Christian Horner, Red Bull, Circuit de Catalunya, 2020

Renault don’t want to supply engines to Red Bull – Horner

2020 Portuguese Grand Prix

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Red Bull team principal Christian Horner says “the only option that works” for the team is to take over Honda’s engine supply after the manufacturer’s planned departure at the end of the 2021 F1 season.

Honda’s intended exit leaves Red Bull and sister team AlphaTauri seeking a new engine supplier for 2022 and beyond. Horner says their preferred option is to continue using Honda’s engines, but that can only happen if F1 freezes engine development after next season.

“Obviously we’ve got a little bit of time,” he told Sky. “We’ve got just under 18 months to get ourselves sorted.

“But the more we look, there really only is one option that works and that would be to agree something with Honda where we could take on the [intellectual property] for the Honda engine.

“But of course that would have to be dependent on the regulations. It would only make sense for an independent engine supplier, as Red Bull would effectively be, if there was a freeze because it would just be impossible to fund the kind of development spend that goes on with these engines.”

“All that details needs to be fixed with Honda’s senior management,” he added. “But it’s so dependent on what the regulations are going to be. It’s absolutely fundamental that there has to be an engine freeze with these power units until the introduction of the new engines.”

F1 should introduce a freeze to prevent the sport being left with just three engine suppliers, said Horner.

“It’s a big wake-up call for Formula 1 to have a major engine manufacturer like Honda walk away from the sport at the end of ’21. That leaves only three engine suppliers. That’s a very precarious place for the sport to be. So that’s why the governing body really needs to take control of this.”

“The FIA, the commercial rights holder, they need to step up and do their bit,” he added. “I think that for Formula 1 to lose an engine manufacturer is not a good thing. It would be criminal to see those engines just on a shelf somewhere in a Japanese warehouse.”

Mercedes, who will have four engine customers next year, have already ruled out supplying further power units to either Red Bull-owned team. That leaves Red Bull with two options among the current suppliers – Ferrari and Renault – but Horner said “all focus is on plan A”, which is to continue using Honda power.

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“Toto’s made Mercedes’ case very clear,” he said. “Obviously Ferrari have got their own issues that they’re dealing with.

“Renault don’t really want to supply us. Their aspirations as a team obviously have changed. It’s inconvenient to supply a team like Red Bull, we’re not a standard customer team, we’re not a small team.”

Under F1’s rules, if Red Bull or AlphaTauri do not have a power unit supply for 2022 agreed by June 1st next year then whichever manufacturer is supplying the fewest teams – currently Renault – would be required to supply them.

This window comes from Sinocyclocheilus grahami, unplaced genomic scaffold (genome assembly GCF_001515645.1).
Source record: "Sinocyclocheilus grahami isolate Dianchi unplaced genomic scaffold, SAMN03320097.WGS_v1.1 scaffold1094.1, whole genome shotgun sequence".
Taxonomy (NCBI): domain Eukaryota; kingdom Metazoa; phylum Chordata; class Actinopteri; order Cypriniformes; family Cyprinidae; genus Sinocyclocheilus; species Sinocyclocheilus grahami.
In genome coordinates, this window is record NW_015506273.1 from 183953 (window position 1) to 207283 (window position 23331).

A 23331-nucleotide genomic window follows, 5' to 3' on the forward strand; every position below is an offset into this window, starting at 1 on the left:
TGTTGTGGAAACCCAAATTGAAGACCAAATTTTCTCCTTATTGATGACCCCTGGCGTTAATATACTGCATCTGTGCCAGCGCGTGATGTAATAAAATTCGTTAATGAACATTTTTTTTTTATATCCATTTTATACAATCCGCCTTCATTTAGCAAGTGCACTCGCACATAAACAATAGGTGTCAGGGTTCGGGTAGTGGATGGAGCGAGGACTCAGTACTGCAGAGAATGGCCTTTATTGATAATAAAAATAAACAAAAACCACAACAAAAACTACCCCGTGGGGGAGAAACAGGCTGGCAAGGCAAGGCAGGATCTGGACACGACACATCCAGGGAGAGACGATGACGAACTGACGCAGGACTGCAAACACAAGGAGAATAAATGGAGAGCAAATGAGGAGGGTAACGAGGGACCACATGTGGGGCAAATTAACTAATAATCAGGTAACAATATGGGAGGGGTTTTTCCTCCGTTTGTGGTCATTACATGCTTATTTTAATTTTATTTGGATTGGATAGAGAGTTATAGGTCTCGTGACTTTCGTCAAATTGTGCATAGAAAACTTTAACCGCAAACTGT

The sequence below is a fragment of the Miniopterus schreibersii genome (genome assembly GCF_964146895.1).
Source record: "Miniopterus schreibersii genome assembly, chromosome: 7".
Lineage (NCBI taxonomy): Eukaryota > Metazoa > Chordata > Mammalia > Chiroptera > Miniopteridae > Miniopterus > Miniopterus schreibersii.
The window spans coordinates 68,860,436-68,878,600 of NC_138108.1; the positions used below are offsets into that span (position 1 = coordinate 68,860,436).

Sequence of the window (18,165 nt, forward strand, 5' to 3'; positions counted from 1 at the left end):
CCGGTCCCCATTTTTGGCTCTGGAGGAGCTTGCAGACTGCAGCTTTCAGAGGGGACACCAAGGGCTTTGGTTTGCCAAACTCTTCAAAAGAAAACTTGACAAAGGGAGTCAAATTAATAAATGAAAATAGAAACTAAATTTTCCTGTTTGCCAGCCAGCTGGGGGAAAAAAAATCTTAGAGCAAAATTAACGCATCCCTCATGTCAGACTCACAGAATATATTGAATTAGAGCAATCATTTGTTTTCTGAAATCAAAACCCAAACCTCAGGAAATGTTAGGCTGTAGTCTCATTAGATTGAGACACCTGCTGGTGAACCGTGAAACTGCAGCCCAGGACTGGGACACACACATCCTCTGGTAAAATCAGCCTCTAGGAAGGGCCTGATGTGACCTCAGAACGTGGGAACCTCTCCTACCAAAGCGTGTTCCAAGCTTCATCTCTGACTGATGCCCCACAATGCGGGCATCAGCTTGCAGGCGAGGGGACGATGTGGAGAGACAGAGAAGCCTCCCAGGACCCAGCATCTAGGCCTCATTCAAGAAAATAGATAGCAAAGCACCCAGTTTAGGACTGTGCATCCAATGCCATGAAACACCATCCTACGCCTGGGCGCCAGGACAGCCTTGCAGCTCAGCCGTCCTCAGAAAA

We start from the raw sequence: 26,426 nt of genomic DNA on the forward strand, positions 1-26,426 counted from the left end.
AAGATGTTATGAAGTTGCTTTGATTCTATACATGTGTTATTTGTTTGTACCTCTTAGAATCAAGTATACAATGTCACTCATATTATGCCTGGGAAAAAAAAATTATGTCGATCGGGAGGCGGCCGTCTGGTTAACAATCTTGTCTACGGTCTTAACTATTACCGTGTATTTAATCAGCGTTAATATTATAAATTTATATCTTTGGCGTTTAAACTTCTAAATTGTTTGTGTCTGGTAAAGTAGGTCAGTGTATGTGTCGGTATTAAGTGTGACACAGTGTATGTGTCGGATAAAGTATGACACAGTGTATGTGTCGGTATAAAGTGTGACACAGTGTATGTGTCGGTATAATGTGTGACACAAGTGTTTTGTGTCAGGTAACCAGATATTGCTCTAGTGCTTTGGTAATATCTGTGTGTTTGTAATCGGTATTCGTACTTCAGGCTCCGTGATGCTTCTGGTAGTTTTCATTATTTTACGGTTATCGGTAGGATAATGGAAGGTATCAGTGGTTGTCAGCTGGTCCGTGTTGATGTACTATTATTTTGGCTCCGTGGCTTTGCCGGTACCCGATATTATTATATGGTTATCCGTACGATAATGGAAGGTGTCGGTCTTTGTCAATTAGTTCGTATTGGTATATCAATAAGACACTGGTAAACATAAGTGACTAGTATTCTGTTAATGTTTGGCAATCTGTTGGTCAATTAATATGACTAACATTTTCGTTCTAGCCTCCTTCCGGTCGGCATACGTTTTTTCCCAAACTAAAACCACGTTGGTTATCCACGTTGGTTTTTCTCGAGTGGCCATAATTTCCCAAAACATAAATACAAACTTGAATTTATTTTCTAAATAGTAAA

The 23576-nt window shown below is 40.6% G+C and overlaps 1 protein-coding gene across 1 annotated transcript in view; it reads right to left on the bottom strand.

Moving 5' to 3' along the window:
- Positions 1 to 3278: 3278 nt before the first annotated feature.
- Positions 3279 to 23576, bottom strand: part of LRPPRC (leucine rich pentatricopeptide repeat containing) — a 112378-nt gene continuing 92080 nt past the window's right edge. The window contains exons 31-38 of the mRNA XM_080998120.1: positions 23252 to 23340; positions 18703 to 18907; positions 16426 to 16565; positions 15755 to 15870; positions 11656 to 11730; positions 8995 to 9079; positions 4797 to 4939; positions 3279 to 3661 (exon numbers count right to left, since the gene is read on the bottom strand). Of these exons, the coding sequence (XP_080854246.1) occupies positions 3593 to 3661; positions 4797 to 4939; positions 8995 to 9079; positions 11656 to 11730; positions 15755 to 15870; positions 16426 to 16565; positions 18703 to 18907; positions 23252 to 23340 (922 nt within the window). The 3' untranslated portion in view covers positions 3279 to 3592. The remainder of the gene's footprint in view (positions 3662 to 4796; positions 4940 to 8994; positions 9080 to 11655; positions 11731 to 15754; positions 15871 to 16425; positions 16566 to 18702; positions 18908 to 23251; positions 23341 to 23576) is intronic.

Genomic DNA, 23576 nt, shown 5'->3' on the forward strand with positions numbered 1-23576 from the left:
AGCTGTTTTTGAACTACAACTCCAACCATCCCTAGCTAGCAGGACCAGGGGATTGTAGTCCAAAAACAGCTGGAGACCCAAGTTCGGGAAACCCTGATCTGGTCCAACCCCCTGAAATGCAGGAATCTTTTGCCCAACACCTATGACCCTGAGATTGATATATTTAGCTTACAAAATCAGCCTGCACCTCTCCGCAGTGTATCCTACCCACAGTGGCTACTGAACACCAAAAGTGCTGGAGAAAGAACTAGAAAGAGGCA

During the Eifel Grand Prix Renault managing director Cyril Abiteboul said he had not yet been approached by Red Bull.

“I don’t think it’s a question of whether we are open or not open,” he said. “We know the regulation. When you are a participant to the sport you have to accept the rules. It’s part of the sporting regulation. So, we know what that is.

“We also know the details, including in terms of timing and as anyone can check in the sporting regulations, there is still quite a bit of time before we get there.

“I can’t imagine that they don’t have a ‘Plan A’ or ‘Plan B’ and I think we are very far in the pecking order of the alphabet before they call us again.”

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Keith Collantine
Lifelong motor sport fan Keith set up RaceFans in 2005 - when it was originally called F1 Fanatic. Having previously worked as a motoring...

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46 comments on “Renault don’t want to supply engines to Red Bull – Horner”

  1. someone or something
    24th October 2020, 14:38

    Not the first time he has his alphabet upside down.
    The real order is:
    – Plan A: Ferrari. Not too much bad blood between them, but of course, the Ferrari PU is currently nothing to get excited about.
    – Plan B: Renault. No matter what Renault think about supplying Red Bull, the rules are clear. Power-wise, not much of a difference to Honda.
    Plan C: Mercedes. Pretty much a guaranteed no. Mercedes have little interest in supporting their strongest competitor, and no rule can force them to.
    Plan Þ (or any other obsolete letter far down the order): Everyone else stops developping engines in order to please that one team that can choose between two perfectly viable options, but kinda prefers a special treatment.

    1. Plan D. Both RB & AT leave F1……….and nobody to challenge the mercs……..brilliant

      1. someone or something
        24th October 2020, 19:50

        I don’t really see how that’s relevant here. Of course there is a danger of Red Bull leaving the sport. Always has been. And of course losing the Honda partnership may tip the balance towards them leaving.

        But all of this has virtually nothing to do with the engine they end up using. They’re bound to lose works team privileges and a chunk of money from Honda, regardless of whether they use Ferrari, Renault, or a re-badged Honda. Those are the factors that matter.
        In short, their bargaining position is extremely weak.

  2. From what I understand, Renault doesn’t have a say in this matter, per regulations they have to supply Red Bull with if the team needs to. This is a PR stunt from Horner to pressure FIA into freezing engine development (frankly, I don’t blame Renault for not wanting to supply Red Bull, I mean, look at how they are being treated by them)

    1. Yes, Renault acknowledges this in the article, but I think Renault can supply a customer spec PU and not the works spec PU, which Red Bull surely would get given their criticism in the past. Horner’s comment is as much a PR stunt as it is a statement of fact…. they are better off continuing with the Honda than using a Renault.